Most of the time our Democracy works. Unpopular, successful ideas are enacted as policy and unpopular ideas and their advocates are sent packing. So the War in Iraq is very unpopular. There has just been a massive rebuke delivered to the responsible party in a recent election. Despite this, the administration is not only continuing it commitment to this war, but is now contemplating escalating the conflict.
Now sending more troops to Iraq is hideously unpopular. It receives somewhere like 8% to 16% support, depending on the polls. Greenwald asks:
Even the craziest, most despicable ideas can attract more than 8%-16% in polls. More and more Republicans realize the grave political danger posed to them by this war. Are they going to just sit by and let the President sink their party for a generation by "doubling down" and continuing to worship at the altar of its most extremist warmonger elements?
Lowry notes that the "only" group opposed to more troops is the military, specifically Generals Abazaid and Pace, which leads to a glaring question that never seems to be answered by the increase-troop proponents: namely, what are these additional 20,000 troops supposed to accomplish exactly? If Generals Abazid and Pace have no answer to that question, isn't it a pretty good bet that there is no good answer?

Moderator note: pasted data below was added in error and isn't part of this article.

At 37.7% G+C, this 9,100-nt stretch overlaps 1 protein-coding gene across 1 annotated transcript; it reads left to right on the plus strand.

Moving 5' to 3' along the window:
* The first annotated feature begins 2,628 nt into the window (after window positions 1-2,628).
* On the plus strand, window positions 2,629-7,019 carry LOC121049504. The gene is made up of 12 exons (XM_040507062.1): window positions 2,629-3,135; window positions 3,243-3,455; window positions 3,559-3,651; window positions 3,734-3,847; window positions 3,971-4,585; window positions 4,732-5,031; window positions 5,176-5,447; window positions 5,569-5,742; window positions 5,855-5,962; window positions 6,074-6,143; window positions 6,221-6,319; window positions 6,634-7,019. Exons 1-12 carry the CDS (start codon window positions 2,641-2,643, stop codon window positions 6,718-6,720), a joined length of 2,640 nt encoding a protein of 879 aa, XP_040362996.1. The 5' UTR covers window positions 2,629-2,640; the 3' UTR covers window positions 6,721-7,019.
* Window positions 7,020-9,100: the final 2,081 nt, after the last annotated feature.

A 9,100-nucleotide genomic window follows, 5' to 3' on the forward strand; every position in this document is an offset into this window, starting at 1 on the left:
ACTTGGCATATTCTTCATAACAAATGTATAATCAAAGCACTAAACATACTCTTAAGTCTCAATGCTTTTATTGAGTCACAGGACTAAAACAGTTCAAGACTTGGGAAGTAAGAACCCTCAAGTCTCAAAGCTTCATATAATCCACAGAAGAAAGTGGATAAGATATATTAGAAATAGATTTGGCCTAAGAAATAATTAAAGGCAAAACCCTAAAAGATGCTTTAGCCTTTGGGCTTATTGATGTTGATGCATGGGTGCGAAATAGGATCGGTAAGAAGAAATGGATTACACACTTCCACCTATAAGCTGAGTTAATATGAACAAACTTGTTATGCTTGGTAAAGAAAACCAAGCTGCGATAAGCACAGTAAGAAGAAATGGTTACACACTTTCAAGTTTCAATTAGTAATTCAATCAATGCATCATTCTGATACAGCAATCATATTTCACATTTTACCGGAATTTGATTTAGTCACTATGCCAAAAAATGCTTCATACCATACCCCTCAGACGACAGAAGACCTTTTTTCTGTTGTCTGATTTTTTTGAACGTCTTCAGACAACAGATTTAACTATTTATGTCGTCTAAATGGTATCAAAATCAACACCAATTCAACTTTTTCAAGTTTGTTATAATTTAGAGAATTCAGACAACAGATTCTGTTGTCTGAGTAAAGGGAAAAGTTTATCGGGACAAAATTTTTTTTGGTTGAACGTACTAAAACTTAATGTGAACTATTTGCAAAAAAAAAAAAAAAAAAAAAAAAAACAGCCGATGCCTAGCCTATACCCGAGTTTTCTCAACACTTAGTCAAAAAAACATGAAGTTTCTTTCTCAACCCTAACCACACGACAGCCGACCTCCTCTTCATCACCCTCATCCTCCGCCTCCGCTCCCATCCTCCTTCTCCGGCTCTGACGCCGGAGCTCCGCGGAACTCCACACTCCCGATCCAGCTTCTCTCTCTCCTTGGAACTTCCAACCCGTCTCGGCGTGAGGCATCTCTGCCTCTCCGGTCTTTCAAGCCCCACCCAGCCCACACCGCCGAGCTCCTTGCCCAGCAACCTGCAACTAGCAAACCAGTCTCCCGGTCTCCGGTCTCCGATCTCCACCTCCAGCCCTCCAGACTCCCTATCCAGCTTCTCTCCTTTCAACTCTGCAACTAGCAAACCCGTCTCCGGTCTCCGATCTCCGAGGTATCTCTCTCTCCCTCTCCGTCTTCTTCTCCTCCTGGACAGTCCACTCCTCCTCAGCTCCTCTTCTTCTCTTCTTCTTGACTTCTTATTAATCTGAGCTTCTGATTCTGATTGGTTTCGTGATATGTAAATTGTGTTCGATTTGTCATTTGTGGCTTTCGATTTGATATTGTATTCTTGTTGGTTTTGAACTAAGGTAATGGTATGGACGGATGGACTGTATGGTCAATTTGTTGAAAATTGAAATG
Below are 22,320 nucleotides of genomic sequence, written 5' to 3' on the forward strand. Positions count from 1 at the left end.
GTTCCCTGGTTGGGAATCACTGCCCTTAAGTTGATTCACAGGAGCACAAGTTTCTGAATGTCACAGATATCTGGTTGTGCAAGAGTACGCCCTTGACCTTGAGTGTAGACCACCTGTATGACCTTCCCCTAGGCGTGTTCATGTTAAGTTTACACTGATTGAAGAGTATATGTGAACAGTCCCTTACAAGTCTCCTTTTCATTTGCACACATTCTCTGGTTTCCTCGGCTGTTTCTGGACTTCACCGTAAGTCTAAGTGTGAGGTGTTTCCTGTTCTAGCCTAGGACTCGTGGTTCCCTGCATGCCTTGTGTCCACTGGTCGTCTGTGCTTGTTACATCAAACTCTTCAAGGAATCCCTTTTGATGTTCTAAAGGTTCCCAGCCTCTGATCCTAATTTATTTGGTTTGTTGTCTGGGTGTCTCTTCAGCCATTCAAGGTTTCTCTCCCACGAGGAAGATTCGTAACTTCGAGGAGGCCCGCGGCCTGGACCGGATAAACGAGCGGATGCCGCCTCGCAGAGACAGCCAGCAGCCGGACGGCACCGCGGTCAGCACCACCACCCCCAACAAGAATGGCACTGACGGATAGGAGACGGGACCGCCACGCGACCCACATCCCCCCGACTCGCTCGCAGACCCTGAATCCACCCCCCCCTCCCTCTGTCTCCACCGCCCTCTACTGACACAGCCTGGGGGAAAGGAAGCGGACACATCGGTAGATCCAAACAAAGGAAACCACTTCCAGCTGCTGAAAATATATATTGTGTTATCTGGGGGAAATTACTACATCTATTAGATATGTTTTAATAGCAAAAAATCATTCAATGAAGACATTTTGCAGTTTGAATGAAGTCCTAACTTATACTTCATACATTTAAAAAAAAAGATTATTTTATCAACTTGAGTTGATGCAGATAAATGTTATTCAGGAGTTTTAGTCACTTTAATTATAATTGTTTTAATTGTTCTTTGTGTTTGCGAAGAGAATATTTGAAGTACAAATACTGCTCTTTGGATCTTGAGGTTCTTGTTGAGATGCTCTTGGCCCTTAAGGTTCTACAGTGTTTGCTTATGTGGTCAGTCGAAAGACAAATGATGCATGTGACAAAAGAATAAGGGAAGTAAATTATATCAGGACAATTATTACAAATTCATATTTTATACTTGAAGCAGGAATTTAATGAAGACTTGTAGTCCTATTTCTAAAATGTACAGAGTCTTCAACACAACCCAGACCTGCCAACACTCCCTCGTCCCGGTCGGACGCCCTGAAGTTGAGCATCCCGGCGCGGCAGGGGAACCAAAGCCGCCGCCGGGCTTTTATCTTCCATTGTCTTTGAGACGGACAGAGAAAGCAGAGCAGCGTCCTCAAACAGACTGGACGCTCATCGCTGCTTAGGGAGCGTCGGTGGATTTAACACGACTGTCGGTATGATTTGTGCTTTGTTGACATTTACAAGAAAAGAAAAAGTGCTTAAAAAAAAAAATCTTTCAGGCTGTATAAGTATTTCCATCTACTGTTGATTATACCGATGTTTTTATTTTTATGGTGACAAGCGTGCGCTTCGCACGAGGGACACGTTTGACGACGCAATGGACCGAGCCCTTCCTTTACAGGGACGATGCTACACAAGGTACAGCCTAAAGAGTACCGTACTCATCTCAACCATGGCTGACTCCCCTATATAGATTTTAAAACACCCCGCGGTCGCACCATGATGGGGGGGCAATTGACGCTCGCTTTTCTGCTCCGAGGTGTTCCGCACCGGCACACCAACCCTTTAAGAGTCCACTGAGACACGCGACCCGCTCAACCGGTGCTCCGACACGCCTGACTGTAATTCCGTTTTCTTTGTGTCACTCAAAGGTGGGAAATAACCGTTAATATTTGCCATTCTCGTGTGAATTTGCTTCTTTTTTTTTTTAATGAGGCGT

There are time when you want the system to fail, There are things that "the people" want that can't and shouldn't be delivered by Government. The classic example is that people would love lots of government spending and pay zero taxes. That would just be dumb. But here we have a case where the American people want the right thing. More troops to Iraq will Break the Army. It won't lead to "victory" Its a bad and unpopular policy. How does it get enacted?